"We expect that whatever the outcome, Russian-Sudanese relations" will be a priority for Khartoum, Peskov said. 
George Clooney:
Actor and activist George Clooney said Thursday that the fall of Sudan's veteran strongman Omar al-Bashir was not enough and called for the dismantling of the military-led system.
The Hollywood star, who has been arrested protesting against Sudan's campaign in Darfur that the United States described as genocide, called for Bashir to be extradited and prosecuted for war crimes by the International Criminal Court.
"The people of Sudan have been waiting for this day for a long time, but it is only a tentative first step towards real change," Clooney said in a joint statement with John Prendergast, the human rights campaigner with whom the actor founded The Sentry Project, which researches illicit money and war crimes in Africa.

(With AP, AFP and Reuters)


Missile deal signals hot summer for Turkey’s transatlantic ties

Updated 45 min 4 sec ago
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Missile deal signals hot summer for Turkey’s transatlantic ties

  • Turkey says buying Russian weapons system is aimed at meeting Turkey’s defense needs

ANKARA: Turkey has until next month to cancel a multibillion dollar S-400 missile system deal with Russia, or face harsh US penalties, CNBC reported on Tuesday. 

If Ankara does not cancel in favor of buying the US-made Patriot missile defense system instead, it may also be removed from Lockheed Martin’s F-35 fighter jet program, costing thousands of jobs. Turkey is currently producing about 800 parts for the world’s most advanced fighter.

The delivery of 100 F-35s to Ankara may also be halted, and other defense and industrial cooperation projects with the US may be put at risk.   

In his latest visit to Turkey in early May, NATO Secretary-General Jens Stoltenberg said its procurement of the S-400 was a national decision.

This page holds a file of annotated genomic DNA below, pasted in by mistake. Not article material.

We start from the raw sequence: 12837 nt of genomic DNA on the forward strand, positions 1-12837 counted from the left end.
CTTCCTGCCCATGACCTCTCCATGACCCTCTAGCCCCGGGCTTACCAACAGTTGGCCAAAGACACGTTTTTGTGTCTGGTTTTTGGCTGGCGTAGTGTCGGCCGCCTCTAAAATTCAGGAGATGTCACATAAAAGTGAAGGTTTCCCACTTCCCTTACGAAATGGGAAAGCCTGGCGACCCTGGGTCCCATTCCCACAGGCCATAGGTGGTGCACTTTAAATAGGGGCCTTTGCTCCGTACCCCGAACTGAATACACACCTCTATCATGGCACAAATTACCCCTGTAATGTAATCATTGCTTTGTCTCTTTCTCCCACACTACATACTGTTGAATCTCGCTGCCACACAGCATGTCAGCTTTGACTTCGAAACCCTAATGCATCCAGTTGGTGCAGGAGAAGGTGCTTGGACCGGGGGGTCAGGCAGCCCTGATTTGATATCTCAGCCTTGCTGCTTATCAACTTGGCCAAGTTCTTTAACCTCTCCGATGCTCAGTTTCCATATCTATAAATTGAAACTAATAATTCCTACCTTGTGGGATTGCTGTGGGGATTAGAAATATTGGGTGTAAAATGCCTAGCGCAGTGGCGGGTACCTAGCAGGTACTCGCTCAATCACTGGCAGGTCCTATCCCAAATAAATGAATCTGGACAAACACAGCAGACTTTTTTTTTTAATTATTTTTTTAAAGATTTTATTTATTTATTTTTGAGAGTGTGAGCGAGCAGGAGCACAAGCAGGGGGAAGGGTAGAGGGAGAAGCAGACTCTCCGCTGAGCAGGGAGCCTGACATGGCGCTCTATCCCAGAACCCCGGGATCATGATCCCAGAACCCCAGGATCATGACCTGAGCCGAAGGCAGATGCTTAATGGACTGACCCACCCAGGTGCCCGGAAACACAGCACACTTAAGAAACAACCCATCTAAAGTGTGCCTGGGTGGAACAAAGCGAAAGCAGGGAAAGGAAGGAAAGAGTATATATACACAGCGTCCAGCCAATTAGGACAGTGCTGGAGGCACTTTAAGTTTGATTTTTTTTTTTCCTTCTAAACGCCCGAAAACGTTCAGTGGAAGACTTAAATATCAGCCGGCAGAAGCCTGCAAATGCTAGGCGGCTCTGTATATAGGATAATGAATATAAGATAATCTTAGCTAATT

However, the system, which cannot be integrated alongside other NATO systems and carries fears around data collection, has been a major source of disagreement between Ankara and Washington. 

The Countering America’s Adversaries Through Sanctions Act (CAATSA) used to impose sanctions on Iran, North Korea and Russia, could be used against Turkey should the deal with Moscow proceed, though it is thought not until Ankara takes physical delivery of the missiles, which is expected to take place in July.

Sanctions could include prohibitions on banking and foreign exchange transactions, and the denial of export licenses. 

Individuals involved may also be subject to visa denials and exclusion from the US, as well as partial freezing or confiscation of assets.

Aaron Stein, director of the Middle East program at the US-based Foreign Policy Research Institute, says CAATSA would hurt Turkish interests, but would also limit US President Donald Trump. 

“He could technically veto (CAATSA), but the language in the legislation is not as straightforward as other waivers included in sanctions legislation. It is not a question of if Turkey will be sanctioned, it is how, and using which of the 12 available sanctions,” he told Arab News. 

“Turkey would do itself a lot of favors if it stopped saying this was a done deal and delayed acquisition to allow for more talks. But that is Ankara’s choice to make.” 

Turkish military personnel have already traveled to Russia for training on the S-400 system, but Ankara does not believe the deal will affect its involvement in the F-35 program. 

Turkish officials are also evaluating an offer made by the US in late March to sell them the Patriot system, with a decision expected by early June.

In a statement on Tuesday, Turkish Defense Minister Hulusi Akar said the country was meeting its responsibilities under the F-35 project and added that buying the Russian system aimed at meeting Turkey’s defense needs. 

“Turkey prepares itself for the possible implementation of CAATSA sanctions. In our meetings with the US, we perceive a general rapprochement on issues including the east of the Euphrates, F-35s and Patriots,” he said. 

Besides pushing Turkey away from the Atlantic alliance, the potential CAATSA sanctions would also hit the Turkish economy, which is already in recession, with the Turkish lira losing more than 40 percent of its value over the past two years.

Timothy Ash, a London-based economist, said Ankara would be taking a huge gamble if they thought Trump would block sanctions, telling Arab News it would be “catastrophic for the Turkish economy.”

Trump already doubled US tariffs on Turkish steel and aluminum last year, over the detention of an American pastor on espionage charges in the country. 

“There will be very real and very negative consequences if Turkey goes through with its plans to buy the Russia system,” State Department spokeswoman Morgan Ortagus told reporters in Washington on Wednesday.

An expected state visit by Trump to Ankara in July has not been officially confirmed.